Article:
Thanks, Carlos. I'll go make those changes for the user account. One other question: how do you coordinate when multiple people are on the alias? By group replying to the alias indicating which ones you're planning to take? -- Vaarky 03:58, 8 September 2009 (UTC)
Hi, Carlos--can you check me on Charles Thompson to make sure I understood right on the user and talk page redirects? Tx. -- Vaarky 16:13, 8 September 2009 (UTC)
Hi Vaarky, the directions were now correct! You just forgot to add "User" to the redirects, and because of that they were pointing to pages in the main namespace instead of in the user namespace. Another tip: when creating/changing redirects or when creating a new short page as the one with {{subst:user page}}, try leaving the edit summary field in blank: an automated summary is created for you! —Carlos Email.gif 17:32, 8 September 2009 (UTC)

Missa 'Orbis factor' (Gregorian chant)‎

Hi Vaarky. You put a cleanup note on another page with duplicate score entry to the above so I've merged them. --Bobnotts talk 14:26, 12 September 2009 (UTC)

Edit to Thomas Appleby

Hi Vaarky. In this edit, you added a cleanup notice to Thomas Appleby, that a catalogue number needs to be assigned. But to what? The edition we have of his Magnificat is already catalogued correctly... --Bobnotts talk 19:10, 28 December 2009 (UTC)

My error, now removed. Thanks Rob. -- Vaarky 04:51, 30 December 2009 (UTC)

If I was being pedantic...

... I'd revert your recent change of my edition of Tallis' O salutaris hostia from 'motet' back to 'hymn', as it's a hymn to the Blessed Sacrament. However, I'm not that fussed, and it does fit into the category of motet, along with everything else! Well done for spotting it anyway, and it (I'd imagine) is more de rigeur of CPDL to have a consistency across the board. 'Motet' is fine.

Am having this edition performed tomorrow evening during Vespers and Benediction at Westminster Cathedral - during the elevation of the Blessed Sacrament, naturally!

--Edward Tambling

Reply by: Vaarky 00:30, 31 January 2010 (UTC)

 Help 

Thanks for the note. This subject brought up the issue that CPDL tried to cram liturgical function and musical genre into the same category. I think there is emerging consensus that it's a floor cleaner *and* a dessert topping, and that multiple categories need to appear to cover these areas (in this case, hymn and motet). You might be interested in the discussion at Talk:A solis ortus (Gilles Binchois). Your input is welcome and I'm certainly no expert, so we'll be figuring out something that I think will reflect your wanting it to be labeled as a hymn. I think once we understand whether we should have multiple entries within genre for this type of situation, or split this type of content into multiple categories besides genre, we'll go back and apply them across CPDL. Please do contribute your thoughts on the subject!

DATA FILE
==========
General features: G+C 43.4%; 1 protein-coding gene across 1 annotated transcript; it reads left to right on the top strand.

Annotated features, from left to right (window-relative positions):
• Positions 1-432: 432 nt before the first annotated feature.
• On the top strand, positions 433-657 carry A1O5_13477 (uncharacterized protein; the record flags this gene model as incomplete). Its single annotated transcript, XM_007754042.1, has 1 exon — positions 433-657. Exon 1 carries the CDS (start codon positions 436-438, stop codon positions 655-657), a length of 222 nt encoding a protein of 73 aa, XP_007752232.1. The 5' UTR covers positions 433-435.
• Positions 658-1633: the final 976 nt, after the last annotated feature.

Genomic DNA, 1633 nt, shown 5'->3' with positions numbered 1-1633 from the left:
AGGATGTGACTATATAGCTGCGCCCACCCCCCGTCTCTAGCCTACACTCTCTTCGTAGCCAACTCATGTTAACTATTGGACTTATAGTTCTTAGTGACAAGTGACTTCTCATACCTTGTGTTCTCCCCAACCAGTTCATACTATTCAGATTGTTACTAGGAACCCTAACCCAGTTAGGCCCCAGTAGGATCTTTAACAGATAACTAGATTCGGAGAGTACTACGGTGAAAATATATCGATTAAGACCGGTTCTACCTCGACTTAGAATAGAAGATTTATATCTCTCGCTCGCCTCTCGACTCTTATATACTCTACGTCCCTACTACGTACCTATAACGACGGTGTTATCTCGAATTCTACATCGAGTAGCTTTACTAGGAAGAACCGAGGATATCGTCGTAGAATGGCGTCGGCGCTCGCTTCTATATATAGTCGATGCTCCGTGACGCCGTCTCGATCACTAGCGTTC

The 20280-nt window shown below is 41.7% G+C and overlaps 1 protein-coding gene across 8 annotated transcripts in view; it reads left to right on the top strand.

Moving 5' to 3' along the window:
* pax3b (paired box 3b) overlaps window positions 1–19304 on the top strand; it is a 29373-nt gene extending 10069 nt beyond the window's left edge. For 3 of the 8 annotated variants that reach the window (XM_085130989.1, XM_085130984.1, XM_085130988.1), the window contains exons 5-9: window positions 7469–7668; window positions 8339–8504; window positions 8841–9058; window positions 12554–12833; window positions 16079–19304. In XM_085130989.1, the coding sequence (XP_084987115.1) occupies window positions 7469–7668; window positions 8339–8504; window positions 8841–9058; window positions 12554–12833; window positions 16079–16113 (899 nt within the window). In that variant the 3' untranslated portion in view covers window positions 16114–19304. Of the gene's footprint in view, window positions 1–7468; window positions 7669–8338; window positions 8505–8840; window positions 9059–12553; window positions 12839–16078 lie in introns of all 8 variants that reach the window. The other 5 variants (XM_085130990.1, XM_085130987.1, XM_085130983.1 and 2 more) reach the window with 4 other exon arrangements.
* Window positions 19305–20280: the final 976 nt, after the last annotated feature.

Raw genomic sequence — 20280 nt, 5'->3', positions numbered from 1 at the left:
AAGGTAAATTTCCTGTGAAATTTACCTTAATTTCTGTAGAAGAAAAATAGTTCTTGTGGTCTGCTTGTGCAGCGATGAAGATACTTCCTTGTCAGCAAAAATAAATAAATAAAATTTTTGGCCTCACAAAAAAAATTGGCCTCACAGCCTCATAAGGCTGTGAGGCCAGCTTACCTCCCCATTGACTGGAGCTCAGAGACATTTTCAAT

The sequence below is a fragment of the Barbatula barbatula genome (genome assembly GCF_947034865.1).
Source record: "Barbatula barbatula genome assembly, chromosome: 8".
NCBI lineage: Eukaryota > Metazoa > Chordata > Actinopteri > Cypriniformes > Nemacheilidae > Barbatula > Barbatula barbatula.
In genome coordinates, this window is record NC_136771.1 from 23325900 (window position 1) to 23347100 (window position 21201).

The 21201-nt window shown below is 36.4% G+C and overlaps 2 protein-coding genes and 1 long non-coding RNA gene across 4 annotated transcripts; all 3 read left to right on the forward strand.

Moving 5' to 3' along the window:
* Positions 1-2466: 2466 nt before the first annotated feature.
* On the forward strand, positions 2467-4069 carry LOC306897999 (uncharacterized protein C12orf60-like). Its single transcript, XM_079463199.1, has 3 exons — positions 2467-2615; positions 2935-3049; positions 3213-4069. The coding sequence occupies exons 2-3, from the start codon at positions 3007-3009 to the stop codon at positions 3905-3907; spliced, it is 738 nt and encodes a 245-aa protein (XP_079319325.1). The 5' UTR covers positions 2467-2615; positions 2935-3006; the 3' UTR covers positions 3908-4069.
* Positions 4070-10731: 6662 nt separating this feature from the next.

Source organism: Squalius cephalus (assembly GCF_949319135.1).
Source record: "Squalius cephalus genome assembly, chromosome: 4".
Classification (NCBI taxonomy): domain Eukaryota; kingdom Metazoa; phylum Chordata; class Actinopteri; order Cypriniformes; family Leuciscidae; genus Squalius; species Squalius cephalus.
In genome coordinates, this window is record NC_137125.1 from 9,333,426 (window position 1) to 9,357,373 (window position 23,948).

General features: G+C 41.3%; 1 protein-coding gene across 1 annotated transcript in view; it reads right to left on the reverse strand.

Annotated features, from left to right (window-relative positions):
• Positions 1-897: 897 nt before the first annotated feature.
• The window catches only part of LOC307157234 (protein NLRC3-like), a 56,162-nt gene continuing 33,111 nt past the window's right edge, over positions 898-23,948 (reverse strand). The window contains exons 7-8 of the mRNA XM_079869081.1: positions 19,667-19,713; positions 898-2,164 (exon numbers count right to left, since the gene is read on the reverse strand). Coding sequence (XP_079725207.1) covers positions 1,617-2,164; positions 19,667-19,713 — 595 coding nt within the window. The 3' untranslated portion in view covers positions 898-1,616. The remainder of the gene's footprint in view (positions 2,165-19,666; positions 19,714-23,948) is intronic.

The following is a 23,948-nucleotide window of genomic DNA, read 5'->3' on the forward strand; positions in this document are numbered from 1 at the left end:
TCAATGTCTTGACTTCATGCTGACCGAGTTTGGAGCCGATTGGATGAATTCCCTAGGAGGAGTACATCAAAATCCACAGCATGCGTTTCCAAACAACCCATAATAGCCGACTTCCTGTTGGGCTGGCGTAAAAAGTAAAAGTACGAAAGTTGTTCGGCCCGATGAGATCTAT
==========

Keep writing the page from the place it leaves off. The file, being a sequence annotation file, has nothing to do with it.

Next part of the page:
And congratulations on the performance of this edition!

I've opened up a topic at the forums on these issues, which arose from recent discussions on Talk:A solis ortus (Gilles Binchois). – Chucktalk Giffen 02:29, 31 January 2010 (UTC)

Re: Lassus URL

Hi, Vaarky,

Thanks for pointing out the wrong link on the page for my edition of Veni in hortum meum. I must have just had the wrong URL on my clipboard when I hit Ctrl+C! The link was actually to another site from which I intend to purchase facsimiles of the Cantiones Sacrae (1575) by Byrd and Tallis. Lucky it was this site and not another, n'est pas? HOW embarrassing!

I've restored the link and all should be well now - let me know if anything else comes up.

Best,

Edward

Mergers

Hi Vaarky, when you merge two pages, could you please add a link to the remaining page in the summary, when you delete the superfluous one? (something like "see [[Title (Composer)]]"). This way, in the future if we for some reason find this deleted page, we'll know where its contents have gone into. Thanks! —Carlos Email.gif 06:04, 17 April 2010 (UTC)

Will do in future--tx for alerting me. -- Vaarky 06:06, 17 April 2010 (UTC)

Dows and down'ts

Hi, Vaarky,

Thanks for setting up that page for the Dow Partbooks - I was going to get round to doing that myself, but things are piling up here at the Music Department of Westminster Cathedral...! I'll tweak the page a bit and eventually get round to filling in the rest of the page - I might even put up the instrumental pieces in the back of the books if/when I get round to editing them. I'll also put in another column which will number the pieces as they appear in the books (like the Eton Choirbook page has), and make that sortable like you've done for the other columns already - that's quite an important aspect of the layout of the collection.